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Artificial Intelligence

Is Artificial Intelligence Antifragile?

The iatrogenic potential of human intervention in artificial intelligence

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We are in the midst of the Artificial Intelligence Revolution (AIR), the next major epoch in the history of technological innovation. Artificial intelligence (AI) is globally gaining momentum not only in scientific research, but also in business, finance, consumer, art, healthcare, esports, pop culture, and geopolitics. As AI becomes increasingly pervasive, it is important to examine at a macro level whether AI gains from disorder. Antifragile is a term and concept put forth by Nassim Nicholas Taleb, a former quantitative trader and self-proclaimed “flâneur” turned author of New York Times bestseller of “The Black Swan: The Impact of the Highly Improbable.” Taleb describes antifragile as the “exact opposite of fragile” which is “beyond resilience or robustness” in “Antifragile: Things That Gain From Disorder.” According to Taleb, antifragile things not only “gain from chaos,” but also “need it in order to survive and flourish.” Is AI antifragile? The answer may not be as intuitive as it seems.

The recent advances in AI are largely due to the improvement in pattern recognition abilities via deep learning, a subset of machine learning, which is a method of AI that does not require explicit programming. The learning is achieved by feeding data sets through two or more layers of nonlinear processing. The higher the volume and faster the throughput processing of data, the faster the computer learns.

Faster processing is achieved mostly through the parallel processing capabilities of the GPU (Graphics Processing Units), versus the serial processing of CPUs (Central Processing Unit). Interestingly, computer gaming has helped accelerate the advancements in deep learning, and therefore also play a role in the current AI boom. GPUs, originally mostly used for rendering of graphics for computer games, are now an integral part of deep learning architecture. To illustrate, imagine there are three ice-cream carts with customers lined up at each one, and only one scooper. In serial processing, the scooper aims to finish serving all of the carts at the same time and does so by bouncing between carts scooping out a few cones at a time before servicing the next. In parallel processing, there are multiple scoopers, instead of just one. A savvy customer will divide up the order among the carts at the same time to achieve faster results.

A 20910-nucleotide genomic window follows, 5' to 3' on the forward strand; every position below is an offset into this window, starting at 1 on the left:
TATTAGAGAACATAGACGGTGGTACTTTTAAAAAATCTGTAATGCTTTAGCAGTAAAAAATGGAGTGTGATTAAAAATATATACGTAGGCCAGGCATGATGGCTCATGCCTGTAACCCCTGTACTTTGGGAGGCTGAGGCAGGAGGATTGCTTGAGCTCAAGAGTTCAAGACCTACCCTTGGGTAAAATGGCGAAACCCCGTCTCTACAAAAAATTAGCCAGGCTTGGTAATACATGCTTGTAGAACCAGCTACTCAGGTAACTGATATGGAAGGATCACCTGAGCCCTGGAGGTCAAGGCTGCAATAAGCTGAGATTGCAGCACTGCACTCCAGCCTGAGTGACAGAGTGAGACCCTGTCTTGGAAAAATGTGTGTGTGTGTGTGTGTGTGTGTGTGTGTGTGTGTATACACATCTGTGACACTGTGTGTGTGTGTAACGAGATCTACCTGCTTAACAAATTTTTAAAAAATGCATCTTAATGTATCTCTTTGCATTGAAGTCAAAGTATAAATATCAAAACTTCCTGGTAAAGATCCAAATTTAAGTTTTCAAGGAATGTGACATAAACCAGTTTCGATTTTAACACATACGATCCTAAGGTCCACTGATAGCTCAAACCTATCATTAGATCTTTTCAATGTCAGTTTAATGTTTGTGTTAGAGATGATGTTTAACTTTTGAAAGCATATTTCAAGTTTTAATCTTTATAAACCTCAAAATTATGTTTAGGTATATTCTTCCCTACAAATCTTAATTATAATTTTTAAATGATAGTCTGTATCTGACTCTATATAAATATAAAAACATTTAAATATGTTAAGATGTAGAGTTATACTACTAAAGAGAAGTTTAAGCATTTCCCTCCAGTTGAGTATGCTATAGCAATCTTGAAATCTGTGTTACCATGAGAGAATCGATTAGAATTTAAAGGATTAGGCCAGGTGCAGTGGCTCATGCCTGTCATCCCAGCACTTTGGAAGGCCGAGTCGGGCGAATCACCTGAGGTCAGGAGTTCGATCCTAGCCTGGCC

Deep learning gains from a high volume and wide assortment of data. Access to large and diverse data sets, complete with outliers, is imperative in minimizing biased or low-quality output. Drinking from the proverbial firehose of data is not a stressor for deep learning, but rather a desired scenario. Machine learning thrives on big data and brings order from the chaos of information. AI deep learning gains from data diversity.

The caveat to deep learning’s inherent antifragility is the potential risk of accidental adverse outcomes resulting from iatrogenic effects from faulty human management. In “Antifragile”, Taleb uses the term “iatrogenic” in place of the phrase “harmful unintended side effects” that result from “naïve interventionism.” Although AI is a machine-based system, it is ultimately created and managed by humans. There are many potential unintended consequences that could result from human intervention of the AI deep learning data set and algorithms. Put moldy bread in the world’s best performing toaster still results in suboptimal toast.

Cami Rosso